China Eyes Social and Economic Costs of Anti-Smog Campaign

An analysis by Michael Lelyveld
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A cyclist wearing a face mask rides on a road in smog-shrouded Beijing, China, Jan. 16, 2014.
A cyclist wearing a face mask rides on a road in smog-shrouded Beijing, China, Jan. 16, 2014.

As China's government pursues its anti-smog campaign, there are growing signs that the country will face significant social and economic costs.

Experts say that public pressure over the urban air pollution crisis has spurred the government into action. But new rules may also have economic effects as citizens and industries seek to evade environmental curbs.

"There's always a price to pay for cleaning up the air and the water," said Barbara Finamore, director of the China program at the Natural Resources Defense Council. a U.S.- based nongovernmental organization.

"To date, that cost has been borne primarily by the public and not by the polluters themselves, particularly the large state-owned enterprises that have the political clout to avoid taking on these costs," Finamore said in an interview.

The human and economic costs of pollution in China have been hard to quantify, due in part to their enormity.

In January, China's former health minister, Chen Zhu, created a stir in the country by citing estimates that 350,000 to 500,000 premature deaths are caused by outdoor air pollution annually.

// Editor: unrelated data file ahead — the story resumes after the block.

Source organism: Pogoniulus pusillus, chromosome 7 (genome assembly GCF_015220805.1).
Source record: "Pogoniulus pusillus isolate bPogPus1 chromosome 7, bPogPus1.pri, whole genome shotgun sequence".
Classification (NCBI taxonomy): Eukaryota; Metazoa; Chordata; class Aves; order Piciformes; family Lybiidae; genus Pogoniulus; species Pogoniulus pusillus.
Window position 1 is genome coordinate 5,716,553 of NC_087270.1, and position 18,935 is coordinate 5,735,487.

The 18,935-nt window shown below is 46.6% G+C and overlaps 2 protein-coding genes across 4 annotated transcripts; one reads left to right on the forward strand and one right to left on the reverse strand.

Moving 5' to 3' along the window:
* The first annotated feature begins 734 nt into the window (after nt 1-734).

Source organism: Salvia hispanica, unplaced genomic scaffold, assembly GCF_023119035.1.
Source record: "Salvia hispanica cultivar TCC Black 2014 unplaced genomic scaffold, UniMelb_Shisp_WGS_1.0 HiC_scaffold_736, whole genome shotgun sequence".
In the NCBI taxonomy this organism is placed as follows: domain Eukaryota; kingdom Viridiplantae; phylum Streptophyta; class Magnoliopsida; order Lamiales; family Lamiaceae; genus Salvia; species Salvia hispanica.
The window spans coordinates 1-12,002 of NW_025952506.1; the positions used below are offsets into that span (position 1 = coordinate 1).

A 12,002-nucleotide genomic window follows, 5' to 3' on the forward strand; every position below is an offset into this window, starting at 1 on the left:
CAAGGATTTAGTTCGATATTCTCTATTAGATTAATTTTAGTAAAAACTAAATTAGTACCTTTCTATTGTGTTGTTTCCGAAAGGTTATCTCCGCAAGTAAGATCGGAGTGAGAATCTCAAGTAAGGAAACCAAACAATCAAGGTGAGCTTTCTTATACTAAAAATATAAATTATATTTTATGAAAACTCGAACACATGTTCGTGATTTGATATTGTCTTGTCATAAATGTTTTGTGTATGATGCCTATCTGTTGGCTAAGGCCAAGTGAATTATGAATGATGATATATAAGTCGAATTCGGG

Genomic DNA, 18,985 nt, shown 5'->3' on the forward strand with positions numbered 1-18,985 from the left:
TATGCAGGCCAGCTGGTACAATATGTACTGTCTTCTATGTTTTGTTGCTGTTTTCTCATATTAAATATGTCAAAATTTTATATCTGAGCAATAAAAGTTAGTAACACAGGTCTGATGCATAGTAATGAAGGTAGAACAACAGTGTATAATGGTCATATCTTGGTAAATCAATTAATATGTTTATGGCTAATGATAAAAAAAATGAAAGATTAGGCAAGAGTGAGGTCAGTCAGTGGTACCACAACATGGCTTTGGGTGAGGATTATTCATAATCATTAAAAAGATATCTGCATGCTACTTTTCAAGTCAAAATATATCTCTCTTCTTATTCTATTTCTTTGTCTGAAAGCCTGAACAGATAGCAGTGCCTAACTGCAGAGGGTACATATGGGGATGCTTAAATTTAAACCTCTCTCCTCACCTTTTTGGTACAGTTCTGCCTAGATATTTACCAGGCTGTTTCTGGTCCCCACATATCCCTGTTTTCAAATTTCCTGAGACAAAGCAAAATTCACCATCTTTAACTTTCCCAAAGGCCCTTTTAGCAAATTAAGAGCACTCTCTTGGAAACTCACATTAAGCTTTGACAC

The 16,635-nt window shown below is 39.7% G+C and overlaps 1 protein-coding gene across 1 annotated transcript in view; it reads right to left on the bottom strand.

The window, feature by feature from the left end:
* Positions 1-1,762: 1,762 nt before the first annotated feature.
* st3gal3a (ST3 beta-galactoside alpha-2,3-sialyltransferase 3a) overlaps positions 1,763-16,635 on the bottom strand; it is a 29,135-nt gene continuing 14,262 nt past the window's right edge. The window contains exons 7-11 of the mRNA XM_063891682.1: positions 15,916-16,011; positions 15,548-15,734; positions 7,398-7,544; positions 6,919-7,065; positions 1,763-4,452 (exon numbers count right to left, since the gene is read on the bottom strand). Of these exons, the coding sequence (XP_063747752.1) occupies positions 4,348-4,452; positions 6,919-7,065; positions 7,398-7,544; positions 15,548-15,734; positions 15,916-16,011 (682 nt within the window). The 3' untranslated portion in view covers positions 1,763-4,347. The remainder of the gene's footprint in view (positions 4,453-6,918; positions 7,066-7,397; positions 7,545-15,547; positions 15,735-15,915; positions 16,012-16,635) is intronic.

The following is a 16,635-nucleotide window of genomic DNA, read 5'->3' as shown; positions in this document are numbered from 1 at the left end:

The figures published by the British medical journal The Lancet are similar to those of a World Bank study in 2007 but are actually far lower than a World Health Organization estimate of 1.2 million fatalities in 2010.


Chen's comments reported in China by the 21st Century Business Herald were challenged by Mao Qun'an, a spokesman for the National Health and Family Planning Commission, the official English-language China Daily reported.

The health effects of air pollution can only be assessed after long-term monitoring and quantitative data analysis, Mao said.

In 2001, another World Bank study found that damage from pollution was equivalent to between 8 and 12 percent of the country's gross domestic product, essentially offsetting all of China's official  economic growth.

Even without precise figures, there is little doubt that China is suffering serious costs from the smog crisis in terms of lost productivity, factory shutdowns and other emergency measures on danger-level days.

"On balance, it's a major negative impact on the economy," Finamore said.

Government steps to address the problem will have their own costs.


In northern Hebei province, for example, government orders to cut 60 million tons of excess steel production capacity have led to complaints that the move will cost industry 200 billion yuan (U.S. $33 billion), the official Xinhua news agency reported in November.

Last week, the Ministry of Environmental Protection said Hebei closed 8,347 small polluting firms in 2013. But many operations had moved operations to escape detection, Xinhua reported.

Other unpredictable effects are likely to result from resistance to new rules.

Public reactions have been mixed to new limits on car registrations in major cities to reduce emissions from traffic, for example.

In the northern city of Tianjin, the announcement of new license plate restrictions led to a rush of would-be drivers to dealer showrooms, seeking to register cars before the limits took effect.